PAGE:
Donald Trump pitted video game creators against some of the “harshest critics” of violent games in a closed-door meeting this week. Instead of focusing on who was there and what they said, let’s take at why they were there and how video games have been studied – extensively – with regard to violence over the past couple of decades.
The United States Secret Service and the United States Department of Education released a report in the year 2004 which studied all school shootings between the years 1974 (the earliest year data was available) and 2000. They worked with 37 incidents involving 41 attackers. Out of 41 attackers, 5 exhibited an interest in violent video games. On the other hand, just under one out of every 4 attackers in that study expressed an interest in violent books.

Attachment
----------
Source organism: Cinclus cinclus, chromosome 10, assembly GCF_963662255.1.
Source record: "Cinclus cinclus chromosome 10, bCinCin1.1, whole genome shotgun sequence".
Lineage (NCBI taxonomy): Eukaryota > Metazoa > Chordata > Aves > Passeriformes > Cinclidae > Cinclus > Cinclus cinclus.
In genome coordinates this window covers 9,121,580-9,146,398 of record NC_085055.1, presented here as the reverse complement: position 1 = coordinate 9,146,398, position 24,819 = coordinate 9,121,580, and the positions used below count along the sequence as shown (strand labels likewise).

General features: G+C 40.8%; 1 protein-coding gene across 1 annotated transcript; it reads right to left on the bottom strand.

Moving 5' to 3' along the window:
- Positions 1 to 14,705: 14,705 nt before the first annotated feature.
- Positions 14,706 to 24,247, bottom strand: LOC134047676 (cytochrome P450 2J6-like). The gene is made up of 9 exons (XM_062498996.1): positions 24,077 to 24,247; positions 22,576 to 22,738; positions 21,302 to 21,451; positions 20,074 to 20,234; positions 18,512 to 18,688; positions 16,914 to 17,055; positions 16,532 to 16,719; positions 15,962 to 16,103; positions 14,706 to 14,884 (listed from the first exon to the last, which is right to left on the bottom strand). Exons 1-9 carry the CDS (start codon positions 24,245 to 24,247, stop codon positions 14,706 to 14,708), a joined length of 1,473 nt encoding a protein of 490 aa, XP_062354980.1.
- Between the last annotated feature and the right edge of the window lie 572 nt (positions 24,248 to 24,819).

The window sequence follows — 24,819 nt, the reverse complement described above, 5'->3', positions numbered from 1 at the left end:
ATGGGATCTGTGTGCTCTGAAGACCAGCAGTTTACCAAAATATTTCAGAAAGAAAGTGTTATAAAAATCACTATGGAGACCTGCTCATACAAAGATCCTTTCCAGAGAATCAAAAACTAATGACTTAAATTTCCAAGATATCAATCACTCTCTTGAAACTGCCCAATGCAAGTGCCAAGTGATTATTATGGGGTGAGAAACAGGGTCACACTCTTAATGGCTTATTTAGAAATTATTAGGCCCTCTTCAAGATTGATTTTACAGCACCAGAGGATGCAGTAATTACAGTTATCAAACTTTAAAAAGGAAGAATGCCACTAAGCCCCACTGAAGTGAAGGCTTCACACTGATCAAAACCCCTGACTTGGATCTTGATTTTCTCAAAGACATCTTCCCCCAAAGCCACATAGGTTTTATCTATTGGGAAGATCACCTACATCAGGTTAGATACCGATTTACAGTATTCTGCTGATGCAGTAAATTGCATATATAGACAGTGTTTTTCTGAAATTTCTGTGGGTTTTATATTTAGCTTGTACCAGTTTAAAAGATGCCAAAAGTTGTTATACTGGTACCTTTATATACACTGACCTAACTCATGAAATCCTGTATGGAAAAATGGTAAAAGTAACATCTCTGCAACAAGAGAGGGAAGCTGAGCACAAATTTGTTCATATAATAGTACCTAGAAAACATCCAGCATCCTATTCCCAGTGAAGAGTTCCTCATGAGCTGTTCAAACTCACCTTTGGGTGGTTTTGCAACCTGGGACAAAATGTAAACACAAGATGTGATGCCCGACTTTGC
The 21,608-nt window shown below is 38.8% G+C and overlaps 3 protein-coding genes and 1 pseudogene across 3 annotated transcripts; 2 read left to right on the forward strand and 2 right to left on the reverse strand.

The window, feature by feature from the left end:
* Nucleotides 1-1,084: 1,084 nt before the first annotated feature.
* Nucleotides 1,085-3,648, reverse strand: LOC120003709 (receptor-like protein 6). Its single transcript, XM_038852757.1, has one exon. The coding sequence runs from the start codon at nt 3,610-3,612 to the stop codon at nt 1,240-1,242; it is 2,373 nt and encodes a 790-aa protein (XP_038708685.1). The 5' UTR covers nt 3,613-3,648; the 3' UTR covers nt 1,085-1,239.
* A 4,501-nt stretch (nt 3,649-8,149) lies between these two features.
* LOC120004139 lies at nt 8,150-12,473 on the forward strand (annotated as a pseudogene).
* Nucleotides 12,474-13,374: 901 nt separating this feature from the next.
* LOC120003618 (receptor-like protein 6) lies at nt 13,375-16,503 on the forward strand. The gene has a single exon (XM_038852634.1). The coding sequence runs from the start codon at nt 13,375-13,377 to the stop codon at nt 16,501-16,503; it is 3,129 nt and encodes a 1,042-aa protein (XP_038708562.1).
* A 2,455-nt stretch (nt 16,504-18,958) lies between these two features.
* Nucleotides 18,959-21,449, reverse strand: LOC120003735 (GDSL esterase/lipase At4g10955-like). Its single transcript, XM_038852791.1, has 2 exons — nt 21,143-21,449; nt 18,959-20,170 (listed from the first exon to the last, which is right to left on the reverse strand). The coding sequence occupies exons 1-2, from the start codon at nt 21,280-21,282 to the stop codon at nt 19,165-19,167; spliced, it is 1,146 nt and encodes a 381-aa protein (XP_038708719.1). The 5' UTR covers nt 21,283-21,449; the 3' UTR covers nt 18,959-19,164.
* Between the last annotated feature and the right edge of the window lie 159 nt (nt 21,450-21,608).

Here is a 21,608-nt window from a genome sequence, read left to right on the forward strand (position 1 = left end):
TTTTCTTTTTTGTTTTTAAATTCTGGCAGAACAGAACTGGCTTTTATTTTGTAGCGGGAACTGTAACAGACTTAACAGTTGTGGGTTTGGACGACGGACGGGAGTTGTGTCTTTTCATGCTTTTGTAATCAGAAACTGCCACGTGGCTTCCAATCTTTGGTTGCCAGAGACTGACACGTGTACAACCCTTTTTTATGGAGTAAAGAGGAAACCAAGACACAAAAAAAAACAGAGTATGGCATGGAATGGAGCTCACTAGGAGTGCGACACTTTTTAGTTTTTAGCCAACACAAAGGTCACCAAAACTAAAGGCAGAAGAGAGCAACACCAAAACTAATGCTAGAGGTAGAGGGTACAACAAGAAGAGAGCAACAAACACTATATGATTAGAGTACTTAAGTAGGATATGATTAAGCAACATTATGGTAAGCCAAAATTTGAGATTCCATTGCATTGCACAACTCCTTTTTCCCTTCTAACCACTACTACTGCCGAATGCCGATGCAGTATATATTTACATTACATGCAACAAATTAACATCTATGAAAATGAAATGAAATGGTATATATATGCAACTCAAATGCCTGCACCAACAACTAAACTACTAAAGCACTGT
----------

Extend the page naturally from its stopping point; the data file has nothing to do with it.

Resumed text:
You’ll find an abundance of articles like Engadget’s “For the people in the back: Video games don’t cause violence” that show study after study concluding the same thing. You’ll also find one unmistakably true fact that should well have ended this conversation immediately. It comes from the Entertainment Software Association.
“Video games are plainly not the issue: entertainment is distributed and consumed globally, but the US has an exponentially higher level of gun violence than any other nation.” – ESA
In reality, it seems a whole lot more likely that this violence is caused by toxic masculinity. As Them writer Bryan Epps notes, “From 1982 to 2017, only three American mass shooters have been women, whereas 93 have been men.” Also of note: every mass shooting was committed with a gun. But let’s see how video games were to blame.
According to Fortune Magazine citing OpenSecrets, the National Rifle Association contributed $11.4 million USD to the Trump campaign for the 2016 election cycle. The only sum they contributed more toward during that election cycle was AGAINST Hillary Clinton. Probably because she’s literally out on the streets with a cartoon-sized fishing net, taking all the guns she’s aware of. Watch out!